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Auntie SparkNotes: I'm Nobody's Best Friend

Auntie SparkNotes: I'm Nobody's Best Friend

Kat Rosenfield

Dear Auntie,
Everyone I know has someone that they’re better friends with than me. This is to be fairly expected, as I’m not asking for everyone to lay down at my feet in devotion, except that I’m tired of being everyone’s acquaintance and no one’s friend.

I go to a small-ish private high school now (I have been for three years), which probably aggravates the problem, but even when I went to public school (where class sizes are in the hundreds and maybe thousands), I never had a “best friend” to call my own, or even someone who would give me some priority most of the time. Every person I’ve ever tried to be close friends with is already closer to someone else and my attempts and befriending both of them equally just turn into me becoming a third wheel that the other two enjoy having along whenever they remember (in every case this has happened, I have been welcomed, but forgotten, unless I initiate contact).

This trend carried over into my private school life where everyone had already known each other for a long time, which just made it that much harder to find a dedicated friend. Don’t get me wrong, everyone went out of their way to make me their acquaintance/casual friend, but when it came down to having a group of friends, or even just one friend, that would let me into their inner circle of esteemed confidences, I was left behind. It’s gotten to the point that every time there’s an opportunity to pair up or cluster into a group (in a school or a social setting), I’m usually one of the last people invited. Not gonna lie, it wounds my little ego and leaves me a very lonely girl.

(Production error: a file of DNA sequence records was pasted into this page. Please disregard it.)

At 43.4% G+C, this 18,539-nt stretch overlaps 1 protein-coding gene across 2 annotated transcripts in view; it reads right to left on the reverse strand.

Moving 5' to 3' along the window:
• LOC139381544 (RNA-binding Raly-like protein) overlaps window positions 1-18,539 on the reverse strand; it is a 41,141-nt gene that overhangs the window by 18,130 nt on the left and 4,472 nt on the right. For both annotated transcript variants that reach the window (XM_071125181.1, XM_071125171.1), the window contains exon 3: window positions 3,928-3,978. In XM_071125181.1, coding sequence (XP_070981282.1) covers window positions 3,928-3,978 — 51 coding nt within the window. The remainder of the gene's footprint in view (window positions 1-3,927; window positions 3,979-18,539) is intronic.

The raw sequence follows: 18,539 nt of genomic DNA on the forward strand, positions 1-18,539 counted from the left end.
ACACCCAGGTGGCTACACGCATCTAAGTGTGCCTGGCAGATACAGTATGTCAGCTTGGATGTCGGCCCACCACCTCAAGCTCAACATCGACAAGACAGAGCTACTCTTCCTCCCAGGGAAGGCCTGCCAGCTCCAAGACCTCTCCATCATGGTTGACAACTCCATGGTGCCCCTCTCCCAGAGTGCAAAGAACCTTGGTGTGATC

I’ve navel-gazed for years to try and figure out what has caused this conundrum. My parents have always noticed my lack of close friends, and whenever the topic comes up, they’ve always told me I have been raised to think very differently from the rest of society. This is somewhat accurate. My mom was raised out of the country and has a very different perspective on American culture than most people. Both of my parents are highly skeptical and have taught me to think through everything, which has led to my family having pretty unique viewpoints in most areas of life (for example, I am a strong Christian but also a strong liberal, which confuses pretty much everyone I meet in my very southern, very conservative environment).

And I do feel isolated, ideologically speaking. I feel like most people can’t relate to me in shared experiences (public school put a huge strain on me and I developed some pretty serious mental illnesses). But really, come on. Am I really that much of a ~special snowflake~? What should I do? Am I doing something wrong? I try to be nice and considerate, but I do have a sarcastic sense of humor that I worry is hurting people’s feelings, even though I’m usually just replicating their humor myself. Is it wrong to want a best friend? I just want someone I can talk to and feel understood; maybe someone who appreciates me enough to want to spend time with me over other people. Do I just need to get over myself?

Er, I'm not sure I'd put it quite that way, sweet pea. I mean, if nothing else, it's a sort of harsh and unproductive thing to say to someone who is already trying so hard to figure out how to solve her problems, and we have a policy 'round here about not kicking our dear letter-writers when they're down.